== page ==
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It was a nice Friday evening for the theater on April 14, 1865. Abraham Lincoln, the 16th President of the United States, and his wife Mary Todd Lincoln were looking for a much-needed respite from the blood-letting and acrimony that characterized this nation’s first and only Civil War. It was decided that they were going to the Ford’s Theater to attend a performance of ‘Our American Cousin,’ a three-act farce about a boorish American who returns to England to lay claim to the family estate. They made it a double-date night and invited Major Henry Rathbone and his wife-to-be Clara Harris, the daughter of a prominent Senator, to join them. Upon arrival, the two couples were escorted to a special state box high above the stage where they would sit and watch the play. The audience was restless and humming like a million bees at the sight of the President of the United States in attendance and because they were eager to see a play that had taken America by storm. The moment finally arrives.
House lights go out.
The footlights glow and the curtain rises…
Then, everything changes.
A NIGHT AT THE THEATER FOR THE AGES
Located on 511 10th Street NW in Washington, DC, the Ford’s Theater began its life as a church. John Ford, a successful theater owner and businessman, converted the building into a theater at the outset of the Civil War. Midway through the war, a fire broke out in the theater and Ford had to re-invest a considerable sum of money to repair the damage and restore the building. On that fateful Friday night, during the second scene of the third act, W. J. Ferguson, a bit player in the production, was finishing up a scene when the report of a pistol rang throughout the theater. Thinking that it was most likely the prop master discharging old firearms in order to reload them, the play continued uninterrupted. Suddenly, from over 12 feet above the stage, a man plummeted to the stage. This knife-wielding man was prominent actor John Wilkes Booth, a fanatical pro-slavery advocate, whose opposition of Lincoln’s abolitionist stance so repulsed him that he took a Derringer pistol and shot the President in the back of the head, causing a mortal wound that ultimately killed him. Despite a fractured ankle caused by the fall, Booth made his way to the backstage door and fled on a waiting horse. He was also able to do a significant bit of damage to Major Rathbone, stabbing him several times with a dagger in order to escape from his clutches. Booth made his way to a secluded farm in rural Virginia and managed to evade capture for 12 days; but one of his co-conspirators gave him up and he was hunted down and killed by a Union Army officer.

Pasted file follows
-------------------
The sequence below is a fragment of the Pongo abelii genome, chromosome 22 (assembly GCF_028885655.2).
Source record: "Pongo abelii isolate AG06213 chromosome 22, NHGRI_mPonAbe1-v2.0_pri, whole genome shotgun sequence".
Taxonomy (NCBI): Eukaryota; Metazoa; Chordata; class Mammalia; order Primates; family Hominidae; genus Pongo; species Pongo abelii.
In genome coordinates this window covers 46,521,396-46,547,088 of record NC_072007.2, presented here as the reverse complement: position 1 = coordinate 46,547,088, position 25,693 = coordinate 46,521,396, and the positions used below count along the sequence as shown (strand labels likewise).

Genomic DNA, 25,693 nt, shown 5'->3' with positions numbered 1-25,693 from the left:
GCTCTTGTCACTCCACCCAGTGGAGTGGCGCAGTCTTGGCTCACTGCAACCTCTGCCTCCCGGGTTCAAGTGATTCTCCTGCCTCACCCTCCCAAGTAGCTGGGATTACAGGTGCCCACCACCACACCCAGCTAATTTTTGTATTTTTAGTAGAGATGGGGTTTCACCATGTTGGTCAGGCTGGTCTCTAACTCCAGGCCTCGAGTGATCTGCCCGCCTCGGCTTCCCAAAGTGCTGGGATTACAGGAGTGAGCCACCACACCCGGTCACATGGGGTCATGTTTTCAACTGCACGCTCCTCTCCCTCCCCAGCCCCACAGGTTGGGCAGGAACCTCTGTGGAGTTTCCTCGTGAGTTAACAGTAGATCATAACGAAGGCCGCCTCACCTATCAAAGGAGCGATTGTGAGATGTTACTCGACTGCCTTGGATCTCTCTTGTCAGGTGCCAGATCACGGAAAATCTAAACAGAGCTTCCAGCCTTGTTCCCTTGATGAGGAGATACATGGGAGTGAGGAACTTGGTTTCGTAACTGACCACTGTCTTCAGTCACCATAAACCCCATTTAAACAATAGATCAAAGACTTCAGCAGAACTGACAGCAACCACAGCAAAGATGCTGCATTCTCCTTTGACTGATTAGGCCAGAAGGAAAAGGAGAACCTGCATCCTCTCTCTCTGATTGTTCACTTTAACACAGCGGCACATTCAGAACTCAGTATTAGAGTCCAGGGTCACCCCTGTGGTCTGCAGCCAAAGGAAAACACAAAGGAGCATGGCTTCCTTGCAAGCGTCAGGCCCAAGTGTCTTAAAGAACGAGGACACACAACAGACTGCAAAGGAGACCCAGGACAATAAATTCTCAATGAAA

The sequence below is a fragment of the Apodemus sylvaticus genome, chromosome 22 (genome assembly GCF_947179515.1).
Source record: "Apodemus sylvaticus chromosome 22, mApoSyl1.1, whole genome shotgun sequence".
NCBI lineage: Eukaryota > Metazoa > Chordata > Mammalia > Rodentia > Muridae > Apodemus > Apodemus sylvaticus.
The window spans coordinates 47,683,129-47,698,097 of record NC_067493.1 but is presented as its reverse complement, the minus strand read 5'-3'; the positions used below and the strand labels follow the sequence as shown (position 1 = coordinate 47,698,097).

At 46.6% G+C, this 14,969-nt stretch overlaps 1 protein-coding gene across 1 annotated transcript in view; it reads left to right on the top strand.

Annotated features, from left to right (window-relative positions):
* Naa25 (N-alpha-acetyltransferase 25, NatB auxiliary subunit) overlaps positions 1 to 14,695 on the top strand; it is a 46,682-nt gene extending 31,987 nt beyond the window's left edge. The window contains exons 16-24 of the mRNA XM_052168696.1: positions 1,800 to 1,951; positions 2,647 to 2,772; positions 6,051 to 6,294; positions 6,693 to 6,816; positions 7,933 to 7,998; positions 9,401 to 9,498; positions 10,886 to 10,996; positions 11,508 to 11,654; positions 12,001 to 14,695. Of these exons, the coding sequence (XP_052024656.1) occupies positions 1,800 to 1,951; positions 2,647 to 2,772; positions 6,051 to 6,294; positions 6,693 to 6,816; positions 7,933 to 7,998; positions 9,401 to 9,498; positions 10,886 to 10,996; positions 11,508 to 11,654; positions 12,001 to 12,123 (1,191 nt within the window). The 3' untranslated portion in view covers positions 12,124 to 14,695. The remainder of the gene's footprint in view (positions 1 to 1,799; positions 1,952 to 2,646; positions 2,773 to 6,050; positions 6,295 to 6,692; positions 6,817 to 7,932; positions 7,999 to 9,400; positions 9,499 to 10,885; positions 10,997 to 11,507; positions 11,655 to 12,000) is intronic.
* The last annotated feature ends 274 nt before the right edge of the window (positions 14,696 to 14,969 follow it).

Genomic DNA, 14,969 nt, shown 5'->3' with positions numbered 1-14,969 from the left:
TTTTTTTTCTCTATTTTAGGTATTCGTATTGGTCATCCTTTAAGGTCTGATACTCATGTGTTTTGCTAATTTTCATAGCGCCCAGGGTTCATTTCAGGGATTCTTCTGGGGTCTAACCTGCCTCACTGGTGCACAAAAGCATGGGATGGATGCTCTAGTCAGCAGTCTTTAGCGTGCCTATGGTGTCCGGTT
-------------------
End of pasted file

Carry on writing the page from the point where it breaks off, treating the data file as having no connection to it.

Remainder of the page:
Abraham Lincoln was taken across the street to the Peterson House, a boarding house that was once rented by future Vice President John C. Breckenridge, so his head wound could be tended to. Despite the Army surgeon’s best efforts, he slipped into a coma and passed away nine hours later in a bed too small to hold him.
YESTERDAY & TODAY
Ford’s Theater was closed by the government and treated as a crime scene with many Union soldiers posted all over the property. Eventually, the government returned the theater to Mr. Ford but the damage had already been done. His plans to re-open the theater were met with widespread backlash as many in the country thought it would be inappropriate to treat the building as a venue for entertainment after something so horrific had occurred there. Left with no choice, Ford sold the building to the government who turned it into office and storage space for the War Department. In the 1890s an entire floor collapsed and killed dozens of people, injuring over a hundred more. People were beginning to believe the place was cursed. Afterward, the building was largely abandoned and it slipped into disrepair until a plan was decided upon to restore the theater to its former glory. In 1968, that vision was realized and became a historic site paired along with the neighboring Peterson House. In the basement, artifacts related to the assassination were displayed. The Philadelphia Derringer used to shoot the president is there as is the boot that Booth left behind as he hurriedly fled the scene. The knife used to fend of Major Rathbone is also on display.
In 2009, on the bicentennial of Lincoln’s birthday, the theater was converted into a modern, multi-media museum with cutting-edge technology. This new tech offers visitors a much broader context of the Lincoln story beyond his assassination. Factors like the bitter divide over slavery and Lincoln’s inability to find suitable generals to lead his army are explored in depth. The power of Lincoln’s words is also commemorated with the Gettysburg Address exhibit. There, living presidents can be seen reciting portions of the address on a video screen.
Three years after the Lincoln Bicentennial, the Ford’s Theater Society expanded even further with an education and leadership center whose mission is to tell the global story of the aftermath of Lincoln’s death as well as to shine a light on the legacy he left behind.
SEE THE BEST OF DC FIRST
The next time your travels take you to Washington DC and you have the Ford’s Theater on your to-do list, consider taking a ride with Old Town Trolley Tours. For over 30 years, the history and legends of the Nation’s Capital have been explored by some of the most knowledgeable guides on a fully-narrated city tour that is both educational and entertaining. Very near the Washington Welcome Center, where many purchase their tickets and commence their adventure, you’ll find the Ford’s Theater along with the Peterson House that you’ll be able to check out at your own pace on, what Forbes calls, one of the Top Ten Hop-On Hop-Off tours in the world.